For the past decade, I have been trying to rebuild my life after a painful divorce.
I bough a home, I’ve created an incredible career... (At present, I’m the HR head of a successful blockchain company in Japan). I’ve written two books, and I’ve successfully coached a ton of people.
Developing personal rituals, meditation practices, and processes worked well for me. On the career front, things have been good, but when I rolled over in my empty bed... it was not so great. In this regard, I wondered if manifestation would be the same as what I experienced professionally.
We all know how hard relationships can be... Especially when one gets into a relationship at a mature age when their life and habits have pretty much - taken hold. Then someone else walks into your life and starts telling you what to do. Initially, it can be overlooked for a month or two, but eventually it will become a focal point of their daily interactions and the relationship will turn into a relationshit.
Seeing as acceptance or living your life alone is the only way out, I wondered how to get past that. Nonetheless, accepting something you don’t like or accepting someone forcing you to stop doing things you like or that make you feel comfortable is incredibly difficult.
Is there anything that helps? There is indeed.
The Japanese have an ancient aesthetic called Wabi-Sabi, which celebrates all the old, weathered, rough and imperfect things and finds beauty in their imperfections. Imagine an old vase that has a gigantic crack running through it. Normally, we’d hide a crack in a vase by placing it at a position that is inconspicuous. However, what the Japanese would do is to shine a spotlight directly into that crack. A Wabi-Sabi relationship entails loving your partner’s imperfections and your own.
An example will illustrate what I mean:
When you are a clean freak, you stress out over the appearance of your apartment or house and you wouldn’t even be able to sleep if the sink had one dirty cup in it. Then your partner moves in with you, whom you love so much, but who is quite the opposite of you. He goes to bed late and when you wake up; you find a messy kitchen because he made himself a sandwich during the night. The counter top is covered in crumbs. What an aggravating situation, right? The only thing you want is for this to end.
If you practice Wabi-Sabi... you think the only way to stop this mess is to no longer be with your partner... Are you able to imagine what it would feel like?
From my experience, I can say that if you love your partner, you will begin to grow fond of the crumbs in your kitchen, because you wouldn’t want to live without them. It will be a blessing to them every day because every morning will mean you have been with them for another day.
According to my research, there is scientific evidence to support this. A study was conducted on couples wearing rose-colored glasses. It is called the Pygmalion effect, because it is a phenomenon when you raise your level of expectations of someone, they will raise to meet that level. Once you put on your rose-colored glasses. You will start focusing on what is right instead of what is wrong. Wabi-Sabi refers to the rose color glasses, which are a shift in perspective.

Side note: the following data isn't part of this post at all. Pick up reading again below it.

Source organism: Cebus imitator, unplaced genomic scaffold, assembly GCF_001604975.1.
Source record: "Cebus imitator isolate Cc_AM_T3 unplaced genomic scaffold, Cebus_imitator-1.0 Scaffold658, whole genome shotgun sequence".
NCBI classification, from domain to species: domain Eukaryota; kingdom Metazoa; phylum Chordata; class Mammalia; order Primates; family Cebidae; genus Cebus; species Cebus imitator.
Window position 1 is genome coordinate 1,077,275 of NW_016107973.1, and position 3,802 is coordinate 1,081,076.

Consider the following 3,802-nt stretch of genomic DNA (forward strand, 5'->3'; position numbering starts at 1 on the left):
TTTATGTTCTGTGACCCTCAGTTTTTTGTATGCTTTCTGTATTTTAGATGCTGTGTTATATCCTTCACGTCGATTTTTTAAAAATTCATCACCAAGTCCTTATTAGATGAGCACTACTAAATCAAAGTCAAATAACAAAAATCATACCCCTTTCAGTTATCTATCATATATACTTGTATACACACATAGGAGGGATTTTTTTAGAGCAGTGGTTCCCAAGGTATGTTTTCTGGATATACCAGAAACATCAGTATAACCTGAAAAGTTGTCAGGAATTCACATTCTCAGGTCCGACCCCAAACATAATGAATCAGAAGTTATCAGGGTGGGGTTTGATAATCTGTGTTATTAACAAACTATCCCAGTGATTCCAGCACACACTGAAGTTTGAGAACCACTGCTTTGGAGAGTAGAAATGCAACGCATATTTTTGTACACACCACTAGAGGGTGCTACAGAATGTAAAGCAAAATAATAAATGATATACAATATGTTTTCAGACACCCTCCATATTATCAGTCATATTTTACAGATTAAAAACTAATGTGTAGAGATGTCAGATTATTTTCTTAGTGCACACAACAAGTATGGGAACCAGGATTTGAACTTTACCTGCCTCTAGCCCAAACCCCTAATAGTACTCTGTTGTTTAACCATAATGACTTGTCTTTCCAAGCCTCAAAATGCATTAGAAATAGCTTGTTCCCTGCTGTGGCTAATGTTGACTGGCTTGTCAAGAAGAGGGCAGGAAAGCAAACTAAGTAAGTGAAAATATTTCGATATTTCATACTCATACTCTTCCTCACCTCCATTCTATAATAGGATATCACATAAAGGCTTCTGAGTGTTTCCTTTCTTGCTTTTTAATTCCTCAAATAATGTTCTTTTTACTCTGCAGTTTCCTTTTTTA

Perhaps you are wondering if Wabi-Sabi can be applied to things that drive you absolutely crazy. Here’s what it doesn’t work for. Behavioral problems, abuse, and addiction do not respond to it. Therefore, if there is something similar in your relationship, you should seek professional help. But there is a Wabi-Sabi solution for almost anything else.
I had trouble finding Wabi-Sabi, for one particular thing. Being an HSP (Highly Sensitive Person), bright lights and loud noises are discomforting to me. I was married to a news junkie. Whenever he was home, he always had the TV on, and I don’t know if he was deaf, but the TV volume was always pretty loud. How many times did you complain, whine, and bitch to your husband? Have things ever changed? No way in hell... No matter how many complaints you make. It took me a while to realize I could lower the TV volume by using the same remote control.
As a result, Wabi-Sabi love becomes a reflection of personal responsibility. It is our responsibility to make ourselves happy. We have been brainwashed into believing that we, our spouses, our children, and even our pets must all be perfect. The pursuit of perfection leaves us not only exhausted but also sad and frustrated. Surely there should be an agreement to change perfection to pure fiction.
You can shift distress into pleasure by using Wabi-Sabi, and conflict can be transformed into compassion when using Wabi-Sabi in a relationship.
Please consider your partner’s irritating behavior as a gift. This wisdom can be applied to your own life. Take a Wabi-Sabi moment if you’re angry with yourself and you’re beating yourself up. I would like to close today’s message with a quote from Sam Kean... He wrote something brilliant that we should all keep in mind...
“We come to love not by finding the perfect person, but by learning to love an imperfect person, perfectly…”